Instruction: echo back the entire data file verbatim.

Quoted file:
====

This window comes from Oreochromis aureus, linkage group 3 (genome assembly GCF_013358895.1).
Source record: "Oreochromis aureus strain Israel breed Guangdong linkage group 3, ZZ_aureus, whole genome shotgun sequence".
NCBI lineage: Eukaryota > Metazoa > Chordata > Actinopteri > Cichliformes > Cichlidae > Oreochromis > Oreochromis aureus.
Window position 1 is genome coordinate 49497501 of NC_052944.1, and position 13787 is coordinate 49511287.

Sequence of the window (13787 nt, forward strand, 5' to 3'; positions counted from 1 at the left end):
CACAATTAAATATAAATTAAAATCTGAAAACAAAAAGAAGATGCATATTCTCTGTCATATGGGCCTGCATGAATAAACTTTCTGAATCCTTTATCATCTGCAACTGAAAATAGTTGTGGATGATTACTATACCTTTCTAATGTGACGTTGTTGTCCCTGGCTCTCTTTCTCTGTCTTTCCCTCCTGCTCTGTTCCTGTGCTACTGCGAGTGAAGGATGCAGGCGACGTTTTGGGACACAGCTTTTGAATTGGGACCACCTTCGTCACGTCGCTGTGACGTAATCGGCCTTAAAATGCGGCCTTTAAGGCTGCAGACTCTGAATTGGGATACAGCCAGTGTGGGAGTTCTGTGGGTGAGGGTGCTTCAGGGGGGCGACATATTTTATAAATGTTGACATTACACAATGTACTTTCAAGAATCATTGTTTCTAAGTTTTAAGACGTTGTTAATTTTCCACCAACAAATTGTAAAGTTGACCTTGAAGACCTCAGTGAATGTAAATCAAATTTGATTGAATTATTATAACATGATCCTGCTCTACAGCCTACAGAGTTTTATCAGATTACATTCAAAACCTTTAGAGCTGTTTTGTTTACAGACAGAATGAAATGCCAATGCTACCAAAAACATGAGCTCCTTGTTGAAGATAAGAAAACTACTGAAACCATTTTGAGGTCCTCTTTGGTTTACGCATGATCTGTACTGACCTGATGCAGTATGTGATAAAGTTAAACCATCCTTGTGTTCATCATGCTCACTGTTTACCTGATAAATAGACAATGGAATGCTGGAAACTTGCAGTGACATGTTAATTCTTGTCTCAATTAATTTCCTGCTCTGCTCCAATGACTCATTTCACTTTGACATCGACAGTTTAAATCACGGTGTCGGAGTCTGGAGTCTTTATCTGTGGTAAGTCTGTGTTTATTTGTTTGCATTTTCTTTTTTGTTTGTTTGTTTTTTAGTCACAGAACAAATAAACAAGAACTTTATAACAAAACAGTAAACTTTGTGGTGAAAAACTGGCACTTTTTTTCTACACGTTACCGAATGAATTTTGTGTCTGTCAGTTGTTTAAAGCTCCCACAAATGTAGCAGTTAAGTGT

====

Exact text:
This window comes from Oreochromis aureus, linkage group 3 (genome assembly GCF_013358895.1).
Source record: "Oreochromis aureus strain Israel breed Guangdong linkage group 3, ZZ_aureus, whole genome shotgun sequence".
NCBI lineage: Eukaryota > Metazoa > Chordata > Actinopteri > Cichliformes > Cichlidae > Oreochromis > Oreochromis aureus.
Window position 1 is genome coordinate 49497501 of NC_052944.1, and position 13787 is coordinate 49511287.

Sequence of the window (13787 nt, forward strand, 5' to 3'; positions counted from 1 at the left end):
CACAATTAAATATAAATTAAAATCTGAAAACAAAAAGAAGATGCATATTCTCTGTCATATGGGCCTGCATGAATAAACTTTCTGAATCCTTTATCATCTGCAACTGAAAATAGTTGTGGATGATTACTATACCTTTCTAATGTGACGTTGTTGTCCCTGGCTCTCTTTCTCTGTCTTTCCCTCCTGCTCTGTTCCTGTGCTACTGCGAGTGAAGGATGCAGGCGACGTTTTGGGACACAGCTTTTGAATTGGGACCACCTTCGTCACGTCGCTGTGACGTAATCGGCCTTAAAATGCGGCCTTTAAGGCTGCAGACTCTGAATTGGGATACAGCCAGTGTGGGAGTTCTGTGGGTGAGGGTGCTTCAGGGGGGCGACATATTTTATAAATGTTGACATTACACAATGTACTTTCAAGAATCATTGTTTCTAAGTTTTAAGACGTTGTTAATTTTCCACCAACAAATTGTAAAGTTGACCTTGAAGACCTCAGTGAATGTAAATCAAATTTGATTGAATTATTATAACATGATCCTGCTCTACAGCCTACAGAGTTTTATCAGATTACATTCAAAACCTTTAGAGCTGTTTTGTTTACAGACAGAATGAAATGCCAATGCTACCAAAAACATGAGCTCCTTGTTGAAGATAAGAAAACTACTGAAACCATTTTGAGGTCCTCTTTGGTTTACGCATGATCTGTACTGACCTGATGCAGTATGTGATAAAGTTAAACCATCCTTGTGTTCATCATGCTCACTGTTTACCTGATAAATAGACAATGGAATGCTGGAAACTTGCAGTGACATGTTAATTCTTGTCTCAATTAATTTCCTGCTCTGCTCCAATGACTCATTTCACTTTGACATCGACAGTTTAAATCACGGTGTCGGAGTCTGGAGTCTTTATCTGTGGTAAGTCTGTGTTTATTTGTTTGCATTTTCTTTTTTGTTTGTTTGTTTTTTAGTCACAGAACAAATAAACAAGAACTTTATAACAAAACAGTAAACTTTGTGGTGAAAAACTGGCACTTTTTTTCTACACGTTACCGAATGAATTTTGTGTCTGTCAGTTGTTTAAAGCTCCCACAAATGTAGCAGTTAAGTGT